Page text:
Most of the world treat them like home pets and are amazed at the sight of roasted or deep fried guinea pig lying on a plate with its tiny legs pointed upwards. Most people are unaware of the fact that these creatures were originally bred for food in Central America, where it was no different from chicken or cattle.
In Bolivia this precious meat is referred to as "cuy," and since ancient times it has been dubbed the meat for the noble. Even nowadays the number of guinea pigs owned by a family in Bolivia increases its authority in the community. Moreover, in the case of an emergency, a guinea pig may become a means of salvation, as it can always be swapped for anything you need.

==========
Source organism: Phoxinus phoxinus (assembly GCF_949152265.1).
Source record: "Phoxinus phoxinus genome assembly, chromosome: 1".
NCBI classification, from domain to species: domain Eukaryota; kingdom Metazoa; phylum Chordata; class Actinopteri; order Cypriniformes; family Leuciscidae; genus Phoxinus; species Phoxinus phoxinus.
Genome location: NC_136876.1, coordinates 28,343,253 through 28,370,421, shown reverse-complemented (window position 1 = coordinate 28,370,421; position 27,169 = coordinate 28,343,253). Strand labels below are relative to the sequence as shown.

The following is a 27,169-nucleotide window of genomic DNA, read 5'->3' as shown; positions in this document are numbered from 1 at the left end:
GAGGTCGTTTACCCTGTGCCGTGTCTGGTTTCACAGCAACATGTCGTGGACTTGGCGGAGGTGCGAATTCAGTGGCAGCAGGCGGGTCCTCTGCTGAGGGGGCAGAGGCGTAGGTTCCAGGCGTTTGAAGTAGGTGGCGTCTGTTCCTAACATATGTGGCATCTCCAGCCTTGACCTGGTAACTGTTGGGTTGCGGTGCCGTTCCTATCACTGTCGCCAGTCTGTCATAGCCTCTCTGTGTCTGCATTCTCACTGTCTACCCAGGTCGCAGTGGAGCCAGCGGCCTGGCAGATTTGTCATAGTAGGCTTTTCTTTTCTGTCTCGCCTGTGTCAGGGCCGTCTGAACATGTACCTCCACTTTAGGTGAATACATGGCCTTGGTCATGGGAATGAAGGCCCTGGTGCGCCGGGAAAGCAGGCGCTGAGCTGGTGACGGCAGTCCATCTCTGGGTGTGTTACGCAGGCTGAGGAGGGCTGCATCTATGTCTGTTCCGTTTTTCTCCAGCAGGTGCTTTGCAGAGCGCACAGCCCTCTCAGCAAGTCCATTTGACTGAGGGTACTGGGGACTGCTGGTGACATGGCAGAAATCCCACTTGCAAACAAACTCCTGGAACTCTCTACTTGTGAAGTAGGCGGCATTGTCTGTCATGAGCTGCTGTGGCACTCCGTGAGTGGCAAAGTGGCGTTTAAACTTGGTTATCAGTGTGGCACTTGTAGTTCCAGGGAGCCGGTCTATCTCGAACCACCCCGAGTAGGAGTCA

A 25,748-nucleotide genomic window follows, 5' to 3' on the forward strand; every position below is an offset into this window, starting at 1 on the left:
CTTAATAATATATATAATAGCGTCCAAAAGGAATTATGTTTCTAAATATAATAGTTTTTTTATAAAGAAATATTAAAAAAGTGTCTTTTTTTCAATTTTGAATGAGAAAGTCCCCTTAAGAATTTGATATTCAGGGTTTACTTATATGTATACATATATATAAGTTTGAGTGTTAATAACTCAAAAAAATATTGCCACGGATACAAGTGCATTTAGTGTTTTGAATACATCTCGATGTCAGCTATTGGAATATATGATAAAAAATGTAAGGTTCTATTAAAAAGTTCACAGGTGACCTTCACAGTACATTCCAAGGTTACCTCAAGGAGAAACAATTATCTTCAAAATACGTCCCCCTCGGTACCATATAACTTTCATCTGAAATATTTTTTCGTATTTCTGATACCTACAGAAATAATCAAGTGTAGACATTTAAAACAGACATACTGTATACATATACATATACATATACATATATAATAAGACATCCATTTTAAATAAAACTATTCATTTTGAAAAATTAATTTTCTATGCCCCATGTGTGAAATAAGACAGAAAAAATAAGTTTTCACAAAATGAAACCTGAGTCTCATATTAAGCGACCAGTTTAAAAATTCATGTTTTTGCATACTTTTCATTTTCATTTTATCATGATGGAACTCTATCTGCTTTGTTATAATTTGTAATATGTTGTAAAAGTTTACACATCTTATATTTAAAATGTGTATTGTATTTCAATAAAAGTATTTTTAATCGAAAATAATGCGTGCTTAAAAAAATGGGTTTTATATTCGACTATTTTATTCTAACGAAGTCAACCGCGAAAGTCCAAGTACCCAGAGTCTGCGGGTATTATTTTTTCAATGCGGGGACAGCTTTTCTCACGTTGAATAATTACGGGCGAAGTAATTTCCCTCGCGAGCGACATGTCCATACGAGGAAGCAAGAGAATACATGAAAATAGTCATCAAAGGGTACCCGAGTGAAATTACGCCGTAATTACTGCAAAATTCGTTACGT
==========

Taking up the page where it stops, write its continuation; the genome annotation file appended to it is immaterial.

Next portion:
Needless to say, what a privilege it is for an average tourist to be offered the cuy by a Bolivian family. Unless you are a vegetarian, no excuse is acceptable—it is a must to sample this Central American specialty which is available on special occasions such as Carnaval, and other important festivals held across the country, namely during Easter and Christmas celebrations.